TABLE 1
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Table 1. Detection of pestivirus species in samples collected from free ranging wildlife populations.

TABLE 2
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Table 2. Free ranging species with reported titers against pestiviruses.

The purpose of this article is to review reports regarding pestivirus infections in wild cervids and to summarize some of the challenges involved in determining the impact of pathogens infecting free ranging cervids.

Surveillance Based on Detection or Isolation of Pestiviruses

Pestiviruses, principally BVDV1 and BVDV2, have been detected in samples collected from free ranging cervid populations (Table 1). However, isolations or detection by PCR tend to be a rare event among the populations surveyed (for references see Table 1). Cattle may be acutely or persistently infected with BVDV (Evermann and Barrington, 2005). Similarly it has been demonstrated that, under experimental conditions, cervids may be acutely or persistently infected with pestiviruses such as BVDV1 or BVDV2 (Passler et al., 2007, 2009; Ridpath et al., 2007, 2008). Experimental infections with typical field strains of BVDV in immunocompetent cattle and white tailed deer tend to be mild or asymptomatic (Ridpath et al., 2007, 2013). The majority of the surveys conducted to date relied on serum or ear notch samples which, at least in cattle, are better for detecting persistent infections than acute infections (Ridpath et al., 2002; Liebler-Tenorio et al., 2004). Further, based on the pattern of viral antigen present in various tissues it appears that the pestivirus positive deer harvested from free ranging populations were probably persistently rather than acutely infected. In cattle, persistently infected animals make up less than one percent of the population at slaughter but have a significant impact on the health of cohorts (Hessman et al., 2009). The detection of persistently infected animals (PI) in any population, domestic or free ranging, is significant as PIs act as efficient vectors for keeping the virus in circulation. However, persistent infections in deer are only established if the fetus is infected in the first one third of pregnancy (Ridpath et al., 2008, 2012). Thus, infections of the fetus occurring during the final two thirds of pregnancy and all infections of animals post-birth result in acute infections rather than persistent infections. Failure to detect acutely infected animals will lead to underestimation of infection rate. Therefore, while detection of PIs yields significant information it cannot be used as a measure of prevalence of infection.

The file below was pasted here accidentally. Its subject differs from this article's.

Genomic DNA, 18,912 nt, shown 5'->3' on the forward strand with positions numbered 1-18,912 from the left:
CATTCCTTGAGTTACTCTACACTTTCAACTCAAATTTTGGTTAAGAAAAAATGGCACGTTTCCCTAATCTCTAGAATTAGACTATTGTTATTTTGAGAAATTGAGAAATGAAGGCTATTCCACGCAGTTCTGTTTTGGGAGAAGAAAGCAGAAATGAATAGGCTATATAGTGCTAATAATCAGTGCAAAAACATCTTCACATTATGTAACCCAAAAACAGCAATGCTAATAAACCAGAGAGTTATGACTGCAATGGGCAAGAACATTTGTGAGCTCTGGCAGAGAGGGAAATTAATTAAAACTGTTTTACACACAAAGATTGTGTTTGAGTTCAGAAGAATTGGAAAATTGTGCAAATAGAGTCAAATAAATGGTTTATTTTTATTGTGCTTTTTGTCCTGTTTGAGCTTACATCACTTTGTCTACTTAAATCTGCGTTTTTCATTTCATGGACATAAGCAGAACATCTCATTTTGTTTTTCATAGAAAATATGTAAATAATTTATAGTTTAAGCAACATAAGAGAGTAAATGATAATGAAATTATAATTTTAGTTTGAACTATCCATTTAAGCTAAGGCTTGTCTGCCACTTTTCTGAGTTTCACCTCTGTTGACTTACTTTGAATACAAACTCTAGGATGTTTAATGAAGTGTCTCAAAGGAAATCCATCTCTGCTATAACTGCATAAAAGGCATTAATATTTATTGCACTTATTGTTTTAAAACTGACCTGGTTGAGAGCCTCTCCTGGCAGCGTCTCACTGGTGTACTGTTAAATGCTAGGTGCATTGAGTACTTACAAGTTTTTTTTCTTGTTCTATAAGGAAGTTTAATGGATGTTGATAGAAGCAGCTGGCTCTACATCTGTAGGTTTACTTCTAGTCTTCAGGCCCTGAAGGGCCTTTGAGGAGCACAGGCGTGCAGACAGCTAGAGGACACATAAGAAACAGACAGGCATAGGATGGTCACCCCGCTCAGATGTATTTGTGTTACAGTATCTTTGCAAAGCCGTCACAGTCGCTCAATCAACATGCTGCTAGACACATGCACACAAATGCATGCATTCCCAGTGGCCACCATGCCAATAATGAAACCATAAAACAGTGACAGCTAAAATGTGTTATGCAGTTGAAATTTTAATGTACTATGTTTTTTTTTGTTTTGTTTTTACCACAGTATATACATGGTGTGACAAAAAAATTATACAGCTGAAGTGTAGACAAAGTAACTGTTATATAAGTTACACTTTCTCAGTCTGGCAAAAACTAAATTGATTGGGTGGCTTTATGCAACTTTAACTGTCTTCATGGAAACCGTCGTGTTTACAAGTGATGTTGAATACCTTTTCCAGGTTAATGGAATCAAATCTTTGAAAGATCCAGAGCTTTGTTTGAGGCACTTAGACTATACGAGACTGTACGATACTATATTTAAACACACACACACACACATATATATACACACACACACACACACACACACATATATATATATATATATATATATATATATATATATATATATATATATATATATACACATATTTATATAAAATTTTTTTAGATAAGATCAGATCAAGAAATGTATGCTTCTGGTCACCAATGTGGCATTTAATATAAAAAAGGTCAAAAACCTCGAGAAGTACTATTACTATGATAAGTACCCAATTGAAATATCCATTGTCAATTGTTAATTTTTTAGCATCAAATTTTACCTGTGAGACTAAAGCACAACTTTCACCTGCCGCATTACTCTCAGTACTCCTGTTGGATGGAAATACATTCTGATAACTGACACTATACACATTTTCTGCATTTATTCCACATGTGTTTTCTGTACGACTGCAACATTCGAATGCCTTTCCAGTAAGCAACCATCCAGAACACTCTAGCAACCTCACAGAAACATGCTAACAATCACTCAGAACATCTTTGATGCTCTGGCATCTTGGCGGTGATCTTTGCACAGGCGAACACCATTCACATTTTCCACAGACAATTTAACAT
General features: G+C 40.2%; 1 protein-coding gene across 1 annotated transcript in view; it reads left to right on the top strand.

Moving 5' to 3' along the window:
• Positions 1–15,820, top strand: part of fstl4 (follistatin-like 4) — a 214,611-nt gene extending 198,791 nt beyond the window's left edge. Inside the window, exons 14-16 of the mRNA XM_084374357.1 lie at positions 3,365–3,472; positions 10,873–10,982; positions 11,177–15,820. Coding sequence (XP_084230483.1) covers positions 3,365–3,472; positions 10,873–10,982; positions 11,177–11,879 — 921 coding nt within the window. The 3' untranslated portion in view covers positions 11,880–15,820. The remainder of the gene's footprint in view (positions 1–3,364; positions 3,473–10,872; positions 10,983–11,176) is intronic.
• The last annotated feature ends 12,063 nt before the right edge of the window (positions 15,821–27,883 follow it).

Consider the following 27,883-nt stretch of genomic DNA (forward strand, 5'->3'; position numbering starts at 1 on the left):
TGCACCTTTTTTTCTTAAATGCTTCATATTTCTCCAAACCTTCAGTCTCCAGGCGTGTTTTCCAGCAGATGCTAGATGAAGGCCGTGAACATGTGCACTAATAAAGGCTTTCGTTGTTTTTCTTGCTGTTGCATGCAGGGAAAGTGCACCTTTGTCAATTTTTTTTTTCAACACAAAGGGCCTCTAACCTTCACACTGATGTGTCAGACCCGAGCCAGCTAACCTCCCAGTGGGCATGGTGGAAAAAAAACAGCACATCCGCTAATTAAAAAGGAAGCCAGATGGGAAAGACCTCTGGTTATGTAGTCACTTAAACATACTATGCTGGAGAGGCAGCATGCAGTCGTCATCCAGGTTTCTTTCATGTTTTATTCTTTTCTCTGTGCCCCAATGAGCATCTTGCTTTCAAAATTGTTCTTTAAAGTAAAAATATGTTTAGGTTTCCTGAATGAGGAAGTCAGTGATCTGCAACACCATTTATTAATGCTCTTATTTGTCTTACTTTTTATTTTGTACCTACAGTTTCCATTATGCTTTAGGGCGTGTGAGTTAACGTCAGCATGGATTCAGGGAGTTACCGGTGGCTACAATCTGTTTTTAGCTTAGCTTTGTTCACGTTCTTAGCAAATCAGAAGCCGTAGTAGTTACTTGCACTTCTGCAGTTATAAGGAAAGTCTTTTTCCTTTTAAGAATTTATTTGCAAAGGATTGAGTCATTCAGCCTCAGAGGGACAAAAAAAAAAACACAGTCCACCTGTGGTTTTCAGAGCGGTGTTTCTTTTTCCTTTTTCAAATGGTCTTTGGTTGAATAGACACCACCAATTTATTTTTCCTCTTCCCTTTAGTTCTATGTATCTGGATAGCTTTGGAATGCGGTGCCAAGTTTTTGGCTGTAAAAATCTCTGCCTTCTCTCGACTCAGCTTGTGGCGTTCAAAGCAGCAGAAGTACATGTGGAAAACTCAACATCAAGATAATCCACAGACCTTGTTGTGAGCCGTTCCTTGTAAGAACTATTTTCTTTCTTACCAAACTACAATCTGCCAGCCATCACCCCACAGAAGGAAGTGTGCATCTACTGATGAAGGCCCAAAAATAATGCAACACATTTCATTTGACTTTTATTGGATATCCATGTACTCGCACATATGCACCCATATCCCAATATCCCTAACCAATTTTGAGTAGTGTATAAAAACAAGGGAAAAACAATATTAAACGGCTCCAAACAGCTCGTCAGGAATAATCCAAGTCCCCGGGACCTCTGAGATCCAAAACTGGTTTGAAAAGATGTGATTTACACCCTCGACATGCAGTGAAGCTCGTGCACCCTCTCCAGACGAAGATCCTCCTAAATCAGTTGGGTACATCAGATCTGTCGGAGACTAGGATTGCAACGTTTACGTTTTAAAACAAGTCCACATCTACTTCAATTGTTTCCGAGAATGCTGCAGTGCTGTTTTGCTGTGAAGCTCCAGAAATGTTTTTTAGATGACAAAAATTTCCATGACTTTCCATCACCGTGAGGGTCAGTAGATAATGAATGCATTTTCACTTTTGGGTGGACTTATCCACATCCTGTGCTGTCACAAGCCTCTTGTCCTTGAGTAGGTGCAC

Serological Surveys

Antibodies against pestiviruses have been identified from serum collected from seven different families of free ranging wildlife; Antilocapridae, Bovidae, Giraffidae, Cervidae, Suidae, Camelidae, and Leporidae with the greatest number of wildlife host species in the Bovidae and Cervidae families (Table 2). In North America, the largest numbers of wild ruminants are found in the Cervidae family (Flather et al., 2009) with five species being represented: moose (Alces alces), elk/wapiti (Cervus elaphus), caribou/reindeer (Rangifer tarandus), mule deer (Odocoileus hemionus), and white-tailed deer (Odocoileus virginianus) (Conner et al., 2008). Pestivirus neutralizing antibodies have been detected in free ranging populations of all five species (Table 2). A limitation of serological surveys is that the level of antigenic cross reactivity between pestivirus species makes it difficult to absolutely identify the pestivirus species elicited the immune response (Dubovi, 2013).